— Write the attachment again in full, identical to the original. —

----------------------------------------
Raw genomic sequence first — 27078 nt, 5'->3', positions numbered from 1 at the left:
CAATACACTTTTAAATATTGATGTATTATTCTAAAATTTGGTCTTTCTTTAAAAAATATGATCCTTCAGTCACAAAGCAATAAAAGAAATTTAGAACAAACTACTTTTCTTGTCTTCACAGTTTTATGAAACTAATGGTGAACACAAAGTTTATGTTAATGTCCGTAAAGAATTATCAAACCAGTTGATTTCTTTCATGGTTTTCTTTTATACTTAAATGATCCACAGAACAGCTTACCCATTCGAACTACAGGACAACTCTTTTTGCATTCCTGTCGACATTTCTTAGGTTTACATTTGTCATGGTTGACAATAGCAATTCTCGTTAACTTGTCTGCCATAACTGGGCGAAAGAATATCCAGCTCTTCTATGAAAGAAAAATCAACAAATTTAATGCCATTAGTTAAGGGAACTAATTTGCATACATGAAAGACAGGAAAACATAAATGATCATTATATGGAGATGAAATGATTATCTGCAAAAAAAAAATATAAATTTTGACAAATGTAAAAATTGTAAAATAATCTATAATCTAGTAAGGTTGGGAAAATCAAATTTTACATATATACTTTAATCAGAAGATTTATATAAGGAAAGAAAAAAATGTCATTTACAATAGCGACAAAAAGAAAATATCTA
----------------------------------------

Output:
Raw genomic sequence first — 27078 nt, 5'->3', positions numbered from 1 at the left:
CAATACACTTTTAAATATTGATGTATTATTCTAAAATTTGGTCTTTCTTTAAAAAATATGATCCTTCAGTCACAAAGCAATAAAAGAAATTTAGAACAAACTACTTTTCTTGTCTTCACAGTTTTATGAAACTAATGGTGAACACAAAGTTTATGTTAATGTCCGTAAAGAATTATCAAACCAGTTGATTTCTTTCATGGTTTTCTTTTATACTTAAATGATCCACAGAACAGCTTACCCATTCGAACTACAGGACAACTCTTTTTGCATTCCTGTCGACATTTCTTAGGTTTACATTTGTCATGGTTGACAATAGCAATTCTCGTTAACTTGTCTGCCATAACTGGGCGAAAGAATATCCAGCTCTTCTATGAAAGAAAAATCAACAAATTTAATGCCATTAGTTAAGGGAACTAATTTGCATACATGAAAGACAGGAAAACATAAATGATCATTATATGGAGATGAAATGATTATCTGCAAAAAAAAAATATAAATTTTGACAAATGTAAAAATTGTAAAATAATCTATAATCTAGTAAGGTTGGGAAAATCAAATTTTACATATATACTTTAATCAGAAGATTTATATAAGGAAAGAAAAAAATGTCATTTACAATAGCGACAAAAAGAAAATATCTA